While many people stress out over passing the real estate agent test, their focus is really on the wrong end of the problem. You’ll pass the test if you study, but if you don’t pay attention to the five items below, you will most likely join the large group of agents who fail to make it in the business because they don’t plan.
Have a Backup Income Source
You should have enough money saved up to make it for at least six months without a commission or keep your day job for a while. Becoming a real estate agent part time may not have been your plan, but you need to have the ability to pay your bills while you get started. Unless you have some family members or friends ready to buy a home, you can go for many months without an income.
Get a Mentor or Choose a Broker With Good Training
The test isn’t what you need for success when becoming a real estate agent. You need it for the license, but you need a lot more to make this business a success. Get a successful agent or broker for a mentor, or offer to assist them in their deals. There is much to learn about the process, and it’s not all about “selling.” You’re going to need to understand and explain surveys, title insurance, liens, encumbrances, deeds, and much more. You’ll feel much more capable if you’ve at least seen these documents in the course of a few real estate deals.
Build Your “Book of Business”
Some call it working your “sphere of influence.” Becoming a real estate agent is just the very first step in a long career of working with buyers, sellers, investors, appraisers, loan officers, mortgage brokers, inspectors, title companies and others. Start right by finding a good contact management system in which you’ll enter all of these contacts and prospects. You’ll want to follow up over time, and you’ll need an efficient way in which to locate the information you’ve filed away on prospects and contacts.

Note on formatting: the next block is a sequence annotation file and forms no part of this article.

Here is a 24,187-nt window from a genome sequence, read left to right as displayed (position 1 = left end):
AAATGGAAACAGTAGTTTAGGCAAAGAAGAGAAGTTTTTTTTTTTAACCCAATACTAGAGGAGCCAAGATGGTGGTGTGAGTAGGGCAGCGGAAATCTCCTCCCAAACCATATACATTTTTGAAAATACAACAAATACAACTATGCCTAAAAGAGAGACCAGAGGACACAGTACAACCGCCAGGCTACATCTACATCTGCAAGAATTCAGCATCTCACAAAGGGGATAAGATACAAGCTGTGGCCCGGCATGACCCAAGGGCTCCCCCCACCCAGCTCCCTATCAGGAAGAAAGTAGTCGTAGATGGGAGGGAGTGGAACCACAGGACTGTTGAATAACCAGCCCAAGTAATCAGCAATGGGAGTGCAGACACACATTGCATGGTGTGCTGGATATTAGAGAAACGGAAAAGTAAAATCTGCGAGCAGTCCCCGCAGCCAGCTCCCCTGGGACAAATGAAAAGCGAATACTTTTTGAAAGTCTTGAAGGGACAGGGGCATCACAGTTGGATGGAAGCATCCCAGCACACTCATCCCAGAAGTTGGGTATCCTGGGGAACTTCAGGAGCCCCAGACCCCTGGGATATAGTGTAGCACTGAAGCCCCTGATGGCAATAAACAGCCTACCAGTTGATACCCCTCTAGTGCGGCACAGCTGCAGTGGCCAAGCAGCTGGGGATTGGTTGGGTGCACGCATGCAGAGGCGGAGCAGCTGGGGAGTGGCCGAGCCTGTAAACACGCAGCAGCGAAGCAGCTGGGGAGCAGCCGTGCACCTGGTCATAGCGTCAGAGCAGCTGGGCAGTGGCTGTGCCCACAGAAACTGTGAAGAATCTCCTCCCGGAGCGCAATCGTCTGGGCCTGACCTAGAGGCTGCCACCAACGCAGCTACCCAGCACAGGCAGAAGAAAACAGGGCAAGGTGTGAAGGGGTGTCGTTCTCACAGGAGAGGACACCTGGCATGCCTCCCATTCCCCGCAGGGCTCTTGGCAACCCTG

Start Right With Technology and the Internet
No matter what some of the “old-timers” may tell you, you need the Internet to market in today’s real estate world. While some with many years in the business can continue to succeed due to referrals and past business over the years, you’ll need to use your website and social networking to get a foothold with today’s buyers and sellers. Budget for a good web presence, though it need not be expensive.
Plan Ahead for Challenges Getting Started
For most would-be real estate agents, the courses and the test for licensing turn out to be less scary than they anticipated. The rude awakening comes later when they don’t find that easy income in the first couple or three months. They thought they had a family member or friend all lined up, but they are taking their time, not buying or listing when the new agent thought they would.
A plan, some money saved, or another source of income will smooth your entry into this competitive business.
Budget for several months without any income, perhaps six or more in some cases. Budget for enough money to begin a website and online strategy to build business down the line.
However, contacting people and beginning your prospects list by the old methods will help you to get started while the slower online process builds. You can call, mail, and email every person you know, and you may pull a deal out of the hat sooner than expected. This will keep you in the game while you build your marketing efforts and business.
Learn from peers, your mentor or your broker about all of the important documents involved. Try to avoid being asked basic buyer or seller questions you can’t answer, as it could cost you the prospect. Either ask for past transaction folders and study the documents or ask to assist an experienced agent in their next transaction. There’s no substitute for actual deal experience.
The real estate business can be fun, exciting, and a very satisfying career. However, you have to make it through that first year or two to make it all happen down the road. Have a plan, build a database of prospects, and work hard to find the keys to success at becoming a real estate agent.